By Loretta L. Worters, Vice President, Media Relations, Triple-I
Remote work, while providing a respite to many from long commutes and surging gas prices, can increase the vulnerability of domestic violence victims. Heightened risks involve not only emotional and physical but also financial abuse – often one of the main reasons victims are unable to leave or have to return to the abusive relationship.
Domestic violence cases increased between 25 percent to 35 percent globally with the start of the pandemic in 2020 and show few signs of abating, according to the American Journal of Emergency Medicine. Financial dependency is a common tool abusers use to gain power and control in a relationship. Victims continue to be isolated, exploited, and prevented from developing the resilience needed to break free and achieve independence.
Without financial or insurance literacy, renting an apartment or purchasing a car to escape an abuser can be almost impossible for victims – particularly for Black women, who are disproportionately affected.
In support of Domestic Violence Awareness Month, Triple-I offers five financial strategies victims can use to protect themselves financially before and after leaving an abusive relationship:
- Securing financial records, including insurance policies;
- Knowing where the victim stands financially;
- Building a financial safety net;
- Making necessary changes to insurance policies; and
- Maintaining good credit, which can also affect access to insurance.
Credit-based insurance scores are confidential numerical ratings based, in whole or in part, on a consumer’s credit information. Many insurers use these scores – in conjunction with other factors – to help underwrite and price policies, especially for homeowners’ and personal automobile insurance. Actuarial studies find a strong correlation between how people manage their financial affairs and the likelihood of their submitting insurance claims.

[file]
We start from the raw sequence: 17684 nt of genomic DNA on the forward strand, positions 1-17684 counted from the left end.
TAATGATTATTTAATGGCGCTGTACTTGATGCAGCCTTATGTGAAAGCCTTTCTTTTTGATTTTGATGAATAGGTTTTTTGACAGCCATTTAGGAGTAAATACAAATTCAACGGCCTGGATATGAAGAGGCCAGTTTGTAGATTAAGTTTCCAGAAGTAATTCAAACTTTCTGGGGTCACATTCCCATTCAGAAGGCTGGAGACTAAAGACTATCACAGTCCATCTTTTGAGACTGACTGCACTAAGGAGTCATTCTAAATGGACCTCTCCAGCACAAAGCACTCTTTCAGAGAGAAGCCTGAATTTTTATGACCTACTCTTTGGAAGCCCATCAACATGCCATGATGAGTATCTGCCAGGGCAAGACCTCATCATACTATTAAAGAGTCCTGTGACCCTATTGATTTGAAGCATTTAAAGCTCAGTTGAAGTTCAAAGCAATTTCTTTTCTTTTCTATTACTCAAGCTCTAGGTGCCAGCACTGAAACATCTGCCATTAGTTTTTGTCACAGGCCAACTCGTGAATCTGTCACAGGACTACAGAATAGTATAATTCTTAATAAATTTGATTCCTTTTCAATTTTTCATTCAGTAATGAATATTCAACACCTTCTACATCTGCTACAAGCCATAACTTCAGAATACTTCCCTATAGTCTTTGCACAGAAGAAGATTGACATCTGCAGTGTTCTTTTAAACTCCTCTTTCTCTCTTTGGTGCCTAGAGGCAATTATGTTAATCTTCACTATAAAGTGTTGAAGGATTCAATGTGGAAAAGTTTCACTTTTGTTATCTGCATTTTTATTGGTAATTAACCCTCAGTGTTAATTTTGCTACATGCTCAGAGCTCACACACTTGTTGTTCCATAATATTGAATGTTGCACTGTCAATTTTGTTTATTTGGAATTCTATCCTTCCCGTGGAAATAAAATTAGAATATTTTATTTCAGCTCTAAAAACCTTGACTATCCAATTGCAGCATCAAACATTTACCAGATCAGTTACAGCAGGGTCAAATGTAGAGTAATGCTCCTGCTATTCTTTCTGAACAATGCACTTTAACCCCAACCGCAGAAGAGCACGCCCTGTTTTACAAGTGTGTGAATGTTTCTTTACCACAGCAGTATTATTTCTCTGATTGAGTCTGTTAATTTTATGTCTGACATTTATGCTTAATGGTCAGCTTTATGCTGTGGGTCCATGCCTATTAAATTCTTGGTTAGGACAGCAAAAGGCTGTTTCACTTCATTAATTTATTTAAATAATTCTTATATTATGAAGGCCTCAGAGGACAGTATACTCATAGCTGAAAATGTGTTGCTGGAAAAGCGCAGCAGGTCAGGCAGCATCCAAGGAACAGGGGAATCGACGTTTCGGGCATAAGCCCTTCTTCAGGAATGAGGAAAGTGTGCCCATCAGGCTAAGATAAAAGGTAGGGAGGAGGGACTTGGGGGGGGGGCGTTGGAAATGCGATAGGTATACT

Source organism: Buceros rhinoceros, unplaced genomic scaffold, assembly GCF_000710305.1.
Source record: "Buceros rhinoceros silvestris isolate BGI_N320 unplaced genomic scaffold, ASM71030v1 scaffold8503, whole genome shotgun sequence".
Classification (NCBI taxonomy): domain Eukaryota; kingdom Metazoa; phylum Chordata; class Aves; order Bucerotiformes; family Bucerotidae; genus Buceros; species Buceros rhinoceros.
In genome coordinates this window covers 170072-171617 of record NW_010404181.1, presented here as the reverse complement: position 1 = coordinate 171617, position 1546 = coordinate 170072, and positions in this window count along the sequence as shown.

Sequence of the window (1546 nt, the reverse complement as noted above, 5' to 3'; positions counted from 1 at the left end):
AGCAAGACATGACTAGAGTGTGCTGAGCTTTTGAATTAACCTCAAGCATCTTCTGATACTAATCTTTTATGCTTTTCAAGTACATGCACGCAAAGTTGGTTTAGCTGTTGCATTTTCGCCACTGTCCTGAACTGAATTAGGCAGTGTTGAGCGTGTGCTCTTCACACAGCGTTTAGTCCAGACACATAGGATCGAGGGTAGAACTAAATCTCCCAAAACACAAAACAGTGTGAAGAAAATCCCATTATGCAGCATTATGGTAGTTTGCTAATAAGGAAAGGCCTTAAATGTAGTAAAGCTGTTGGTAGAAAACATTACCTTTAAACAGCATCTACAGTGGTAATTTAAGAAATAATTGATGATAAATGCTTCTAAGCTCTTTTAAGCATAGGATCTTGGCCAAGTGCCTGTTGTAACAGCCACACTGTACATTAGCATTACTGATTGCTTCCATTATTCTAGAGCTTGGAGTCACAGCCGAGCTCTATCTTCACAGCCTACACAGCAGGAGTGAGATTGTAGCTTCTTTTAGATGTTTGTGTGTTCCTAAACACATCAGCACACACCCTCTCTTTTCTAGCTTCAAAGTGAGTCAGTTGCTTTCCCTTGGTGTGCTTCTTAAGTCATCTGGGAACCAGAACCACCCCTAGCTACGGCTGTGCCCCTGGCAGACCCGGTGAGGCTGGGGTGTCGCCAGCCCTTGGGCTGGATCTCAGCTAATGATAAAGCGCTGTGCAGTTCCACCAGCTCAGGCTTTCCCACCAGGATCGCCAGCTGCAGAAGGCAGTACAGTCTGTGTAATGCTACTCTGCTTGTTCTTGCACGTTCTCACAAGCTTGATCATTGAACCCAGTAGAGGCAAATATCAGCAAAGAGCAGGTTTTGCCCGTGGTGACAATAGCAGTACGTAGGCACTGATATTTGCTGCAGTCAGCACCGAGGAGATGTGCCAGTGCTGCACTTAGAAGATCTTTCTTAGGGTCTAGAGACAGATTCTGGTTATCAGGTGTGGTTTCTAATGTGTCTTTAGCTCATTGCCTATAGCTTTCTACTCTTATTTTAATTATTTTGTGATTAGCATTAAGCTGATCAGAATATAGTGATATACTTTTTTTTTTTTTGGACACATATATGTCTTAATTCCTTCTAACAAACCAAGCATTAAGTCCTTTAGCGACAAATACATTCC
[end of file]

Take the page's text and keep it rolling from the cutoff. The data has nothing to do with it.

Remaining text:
Abuse victims often have bad credit for a variety of reasons. The National Coalition Against Domestic Violence (NCADV) reports that victims of intimate partner violence lose a total of 8.0 million days of paid work each year, with a cost exceeding $8.3 billion annually. As many as 60 percent of victims lose their jobs for reasons stemming from the abuse, and how much abuse women will endure correlates statistically with their degree of economic dependence.
“Manipulating money and other economic resources is one of the most prominent forms of coercive control and yet many victims don’t even realize they are being controlled,” said Ruth Glenn, president and CEO of the NCADV and author of the memoir, Everything I Never Dreamed, which chronicles her battle against abuse, violence, and attempted murder. “That’s why it’s so important for victims to keep their checks, bank cards, and insurance policies in a safe spot that only they know – and, when leaving that abusive relationship, that they take precautions to keep themselves protected through an address confidentiality program.”
Those in crisis and needing immediate assistance, please call 1-800-799-SAFE (7233).
“The financial education provided by the Insurance Information Institute can be life-saving and will make a real difference for many, many people,” Glenn said.
Other insurance industry resources for victims of domestic violence are The Insurance Industry Charitable Foundation – which has volunteered services at Mosaic House, a shelter for women and children fleeing domestic violence and human trafficking in North Texas, and provided grants to organizations like Dawn Rising, Human Options, the Joe Torre Safe At Home Foundation, the Philadelphia Children’s Alliance , the Center for Safety and Change, Women Rising, the WINGS Program, and Sarah’s Inn – and The Allstate Foundation’s Purple Purse, which is the longest-running national program focused on ending domestic violence through financial empowerment services for survivors.